The cross-linking activity of tTG in cells, as shown by incorporation of biotinylated amine in the presence of calcium, was strikingly increased in response to thrombin; only trace activity was detectable in the absence of calcium. Activity was increased 6.2- to 8.2-fold after 24 hours of treatment in 4 separate experiments, which were carried out on 4 different preparations of HUVECs (Table). The increase in activity was significant at the P<0.0001 level for all 4 experiments and was neutralized by incorporation of antibody to tTG (not shown).
To visualize cross-linking activity in HUVECs, the fluorescent cross-linking substrate monodansylcadaverine was incubated with the cell monolayer, either live or acetone-fixed. Both yielded the same results, but the acetone-fixed cells are shown (Figure 2). Fluorescent staining was detected under basal conditions only after the addition of calcium. Thrombin treatment for 24 hours resulted in increased cross-linking activity. Retinoic acid treatment produced a similar result in tTG cross-linking activity (Figure 2). Activity was dependent on the presence of calcium.
Preincubation of thrombin with hirudin resulted in no increase in tTG antigen (data not shown), confirming the requirement for thrombin activity; hirudin alone had no effect. We investigated the involvement of the thrombin receptor, PAR-1, by treating cells with 20 μmol/L TRAP. This caused a 2-fold increase in tTG antigen, as assessed by densitometry, similar to the upregulation by thrombin (Figure 3).
Cellular Distribution of tTG
HUVECs were removed from ECM and fractionated on a sucrose gradient to determine the localization of tTG. In untreated cells, most cellular tTG was found in the cytosol with a small amount in the particulate and nuclear fractions (Figure 4). Thrombin induced a redistribution of tTG in the first 2 hours of treatment, with a clear decrease in the level of tTG in the particulate fraction. Therefore, thrombin has 2 distinct effects, a reorganization in the cellular location of tTG and upregulation of tTG expression. These experiments were repeated 3 times, with a reduction in particulate fraction tTG seen each time.
tTG in Vessel Wall
tTG antigen was detected in sections of the vessel wall and increased with the progression of disease. In diseased vessel with easily distinguishable plaque, the tTG staining was most obvious in the SMCs immediately below the plaque (Figure 5A) compared with SMCs of more normal regions. This intense staining was also seen in the shoulder region of the plaque. Distinct tTG staining was seen in lipid-rich areas (Figure 5C) with tTG in the surrounding macrophages, characterized by staining for CD68. There was diffuse staining for tTG in the necrotic core, and there was some positive staining for tTG in the fibrous cap, mainly localizing with fibroblasts and subendothelial matrix. Activity of tTG was detected by an antibody specific for ε-γ glutamyl-Lys cross-links and was most obvious in the fibrous cap (Figure 5B), with extensive cross-linking throughout the cap structure. Interestingly, there was less activity at the base of the plaque, which displayed the most intense staining for tTG antigen, and the necrotic core was essentially negative.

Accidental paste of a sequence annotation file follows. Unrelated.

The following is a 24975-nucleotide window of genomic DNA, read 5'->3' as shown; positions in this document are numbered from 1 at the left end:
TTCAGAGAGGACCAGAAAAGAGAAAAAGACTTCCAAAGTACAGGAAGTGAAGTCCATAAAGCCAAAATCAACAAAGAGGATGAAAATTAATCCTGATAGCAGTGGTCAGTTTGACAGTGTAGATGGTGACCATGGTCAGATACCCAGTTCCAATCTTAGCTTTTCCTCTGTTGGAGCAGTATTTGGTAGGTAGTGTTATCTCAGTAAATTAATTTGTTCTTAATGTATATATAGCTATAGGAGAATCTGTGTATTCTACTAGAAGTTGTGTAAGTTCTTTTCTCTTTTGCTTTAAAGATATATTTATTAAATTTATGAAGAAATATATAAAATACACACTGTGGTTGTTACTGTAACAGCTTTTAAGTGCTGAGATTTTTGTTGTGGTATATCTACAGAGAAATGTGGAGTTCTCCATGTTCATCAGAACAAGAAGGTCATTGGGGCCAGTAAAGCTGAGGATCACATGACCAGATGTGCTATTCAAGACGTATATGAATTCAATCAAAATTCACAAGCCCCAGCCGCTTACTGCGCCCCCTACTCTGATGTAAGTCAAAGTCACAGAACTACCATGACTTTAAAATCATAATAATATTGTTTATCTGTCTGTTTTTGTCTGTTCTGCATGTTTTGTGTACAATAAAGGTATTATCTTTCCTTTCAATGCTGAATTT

tTG is a cross-linking enzyme that covalently stabilizes proteins in the ECM and basement membrane of cells. We show that tTG is present in the wall of normal vessel and that staining increased with the onset and progression of atherosclerotic disease. We went on to investigate tTG synthesis in ECs, a major cell type in the vessel wall, to study a potential link between the increasing levels of tTG and the effect of inflammatory stimuli. Using HUVECs, we found that thrombin upregulated tTG expression at the mRNA and protein level and increased cross-linking activity. The upregulation was modest, similar to that by retinoic acid, a known regulator of tTG expression,17 but thrombin also affected the cellular location of tTG and its activity. These effects of thrombin on tTG add to the ways in which thrombin can establish a prothrombotic environment.